By Kae Matundu-Tjiparuro
They hail from the past, the present and the future. They are sung and unsung, living and departed. These are the heroes and heroines the nation remembers and pays tribute to on Heroes’ Day, August 26 every year.
However, the day has particular historical reference and reminiscence in 26 August 1966, when the Swapo Party’s armed wing, the Peoples Liberation Army of Namibia (PLAN), engaged the Aparteheid South African Defence Force at Omugulugoombashe.
As many of those the nation is about to remember are both living and long-gone, participants in the struggle for the liberation of this country, starting with the war of resistance against colonial German invasion to the liberation struggle, they are not the only heroes and heroines, says President Hifikepunye Pohamba on the eve of Heroes’ Day.
Heroes and heroines abound and hail from varied fields like sports, athletics – in particular like Frank Fredericks. Having put Namibia on the world map he is a hero in his own right, as are many others in boxing, education, building and construction. Even writers can be heroes and heroines if their writings so dictate, the President elaborates in an obvious reference to this writer and his likes.
Nevertheless, resistance and struggle heroes and heroines deserve special honour. Not to mention ones from Omugulugoombashe. Among them are living heroes and heroines of Namibia, a fact infusing President Pohamba with heightened happiness.
Among the unsung heroes and heroines from that period is none other than John Otto Nankudhu, who commanded PLAN then, a regional councillor in the Khomas Region to this day.
This year also sees a special burial ceremony of the human remains discovered two years ago at Eenhana in the Ohangwena Region. Thus, the essence of Heroes’ Day is a national day in appreciation of the blood of these heroes and heroines that waters the freedom the nation enjoys today.
This places a heavy responsibility on those who were lucky to see the dawn of freedom and independence, the President accentuates, to look after the people of this country.
Also, Heroes’ Day, the President adds, represents an opportunity to appeal to Namibians to work harder for socio-economic development for the present and future generations of this country. “Because, by so doing, we are not going to disappoint the heroes and heroines whose blood waters our freedom.”
Yet, not every section of the nation seems to appreciate and honour the day, much to the displeasure of the President.
“When we commemorate these days, we see people missing who are supposed to be there. The blood of these heroes and heroines waters the freedom of us all.”
In this breath, the President seizes the opportunity of this interview to invite everyone to mark this day to say thank you for the fruits of freedom we are enjoying.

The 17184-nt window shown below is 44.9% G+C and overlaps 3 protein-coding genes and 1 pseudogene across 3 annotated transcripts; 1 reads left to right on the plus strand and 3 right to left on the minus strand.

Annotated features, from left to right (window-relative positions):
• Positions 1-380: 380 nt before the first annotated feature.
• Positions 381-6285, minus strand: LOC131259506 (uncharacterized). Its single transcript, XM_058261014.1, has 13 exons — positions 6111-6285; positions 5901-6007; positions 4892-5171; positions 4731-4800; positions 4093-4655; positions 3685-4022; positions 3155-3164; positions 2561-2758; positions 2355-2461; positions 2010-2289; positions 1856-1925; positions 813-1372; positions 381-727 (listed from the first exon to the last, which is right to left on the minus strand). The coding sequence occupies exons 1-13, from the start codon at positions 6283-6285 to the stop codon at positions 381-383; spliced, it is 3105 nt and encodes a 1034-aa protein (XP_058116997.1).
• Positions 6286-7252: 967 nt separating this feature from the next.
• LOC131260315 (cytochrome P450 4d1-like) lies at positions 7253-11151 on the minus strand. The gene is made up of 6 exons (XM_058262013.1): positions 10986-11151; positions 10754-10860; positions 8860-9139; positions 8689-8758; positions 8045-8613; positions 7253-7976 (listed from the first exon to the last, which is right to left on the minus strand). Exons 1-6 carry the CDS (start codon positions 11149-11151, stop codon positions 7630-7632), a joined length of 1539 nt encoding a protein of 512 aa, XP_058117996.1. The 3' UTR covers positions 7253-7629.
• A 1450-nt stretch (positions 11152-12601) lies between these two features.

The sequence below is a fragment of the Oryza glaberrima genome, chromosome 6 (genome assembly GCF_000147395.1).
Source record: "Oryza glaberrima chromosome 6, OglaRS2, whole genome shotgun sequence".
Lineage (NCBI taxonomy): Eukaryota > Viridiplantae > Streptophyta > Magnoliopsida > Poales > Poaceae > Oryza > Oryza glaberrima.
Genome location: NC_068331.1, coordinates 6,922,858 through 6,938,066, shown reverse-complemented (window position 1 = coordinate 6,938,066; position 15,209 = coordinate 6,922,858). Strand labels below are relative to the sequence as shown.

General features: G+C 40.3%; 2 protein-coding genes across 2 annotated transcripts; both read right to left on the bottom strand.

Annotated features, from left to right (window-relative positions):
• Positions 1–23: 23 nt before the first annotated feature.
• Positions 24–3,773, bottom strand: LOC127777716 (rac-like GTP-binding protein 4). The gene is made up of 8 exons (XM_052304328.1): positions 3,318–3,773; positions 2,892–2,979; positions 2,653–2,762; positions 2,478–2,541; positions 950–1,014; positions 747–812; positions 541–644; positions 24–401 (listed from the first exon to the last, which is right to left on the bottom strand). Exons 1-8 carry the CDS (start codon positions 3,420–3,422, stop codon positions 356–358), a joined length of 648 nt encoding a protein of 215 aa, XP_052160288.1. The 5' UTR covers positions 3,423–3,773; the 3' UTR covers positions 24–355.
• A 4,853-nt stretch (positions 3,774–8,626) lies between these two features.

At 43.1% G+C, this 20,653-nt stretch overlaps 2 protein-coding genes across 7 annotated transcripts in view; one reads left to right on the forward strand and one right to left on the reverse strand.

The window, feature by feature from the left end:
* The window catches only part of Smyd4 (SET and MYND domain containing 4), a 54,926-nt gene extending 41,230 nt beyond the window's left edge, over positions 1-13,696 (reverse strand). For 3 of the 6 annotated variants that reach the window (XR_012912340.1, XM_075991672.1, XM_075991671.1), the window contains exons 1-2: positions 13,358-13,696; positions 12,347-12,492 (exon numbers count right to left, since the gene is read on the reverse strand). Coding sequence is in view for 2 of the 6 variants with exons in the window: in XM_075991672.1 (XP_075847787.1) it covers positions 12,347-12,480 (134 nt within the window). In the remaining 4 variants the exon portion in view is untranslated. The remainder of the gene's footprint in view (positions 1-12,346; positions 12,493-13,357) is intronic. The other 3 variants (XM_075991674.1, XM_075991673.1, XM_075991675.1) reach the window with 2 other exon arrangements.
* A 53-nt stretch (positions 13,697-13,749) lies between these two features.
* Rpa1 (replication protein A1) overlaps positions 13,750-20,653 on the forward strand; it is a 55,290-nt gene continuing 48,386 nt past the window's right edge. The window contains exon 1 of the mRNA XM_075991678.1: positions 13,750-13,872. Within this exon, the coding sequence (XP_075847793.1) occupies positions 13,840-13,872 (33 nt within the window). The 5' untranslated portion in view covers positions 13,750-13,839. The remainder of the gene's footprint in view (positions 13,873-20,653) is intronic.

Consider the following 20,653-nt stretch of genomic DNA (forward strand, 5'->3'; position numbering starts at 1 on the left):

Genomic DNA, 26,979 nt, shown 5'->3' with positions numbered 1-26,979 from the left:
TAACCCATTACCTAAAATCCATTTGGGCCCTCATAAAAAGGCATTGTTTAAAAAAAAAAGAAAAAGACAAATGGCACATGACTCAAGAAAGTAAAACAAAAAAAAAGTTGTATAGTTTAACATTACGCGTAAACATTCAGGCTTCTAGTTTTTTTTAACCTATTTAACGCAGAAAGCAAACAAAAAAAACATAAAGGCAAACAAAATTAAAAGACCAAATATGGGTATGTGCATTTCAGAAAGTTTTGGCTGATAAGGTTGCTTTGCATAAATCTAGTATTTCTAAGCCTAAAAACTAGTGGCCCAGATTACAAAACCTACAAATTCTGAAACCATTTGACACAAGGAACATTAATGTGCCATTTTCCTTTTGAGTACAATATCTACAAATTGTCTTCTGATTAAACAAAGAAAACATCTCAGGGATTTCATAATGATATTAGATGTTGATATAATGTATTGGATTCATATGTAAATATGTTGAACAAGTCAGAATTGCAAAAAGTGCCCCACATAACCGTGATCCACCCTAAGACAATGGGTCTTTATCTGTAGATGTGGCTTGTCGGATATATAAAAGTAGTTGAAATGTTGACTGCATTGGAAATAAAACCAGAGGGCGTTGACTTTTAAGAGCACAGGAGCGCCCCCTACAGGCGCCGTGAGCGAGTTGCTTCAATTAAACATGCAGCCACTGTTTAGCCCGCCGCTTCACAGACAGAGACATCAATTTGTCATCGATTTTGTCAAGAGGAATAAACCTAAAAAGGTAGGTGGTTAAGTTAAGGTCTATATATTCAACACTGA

Honours via medals are also due on Heroes’ Day, mostly for those who participated in the liberation struggle in the 1960s and 1970s. This is not to say there are no other heroes and heroines, the President hastens to qualify, as this is “something that occurs maybe daily or maybe monthly. It just depends in which field. You can have heroes, and we have them in sports, for example: Frank Fredericks. He is a Hero!”
There are many others in many other fields. However, they may not be getting medals in this instance, but this is not the end of the world as this is not the end of the awarding of medals in Namibia. “This is a periodic thing.” But this time around, medals are due to those who confronted the enemies who occupied this country. These include resistance warriors like Hendrik Witbooi and others, and then liberation fighters like the Hainyekos and Nanyembas who “confronted the South African racists”.
“In the process, they brought independence. Then Sam Nujoma, the person who led the struggle for the liberation of this country. He was the person who, under his leadership, united the people of this country to fight against the South African racist regime. It was in fact Sam Nujoma. He is one of the heroes who made the greatest contribution to the attainment of independence.”
The President closes the rendition on the heroics of the Founding Father with a special ‘thank you’ for his leadership during the difficult years of the struggle, and thereafter during the birth pains of the country, and beyond – 15 years in all.
“If you keep on doing what you are doing, not I but they will definitely accord you a hero’s status,” the President winds up encouragingly.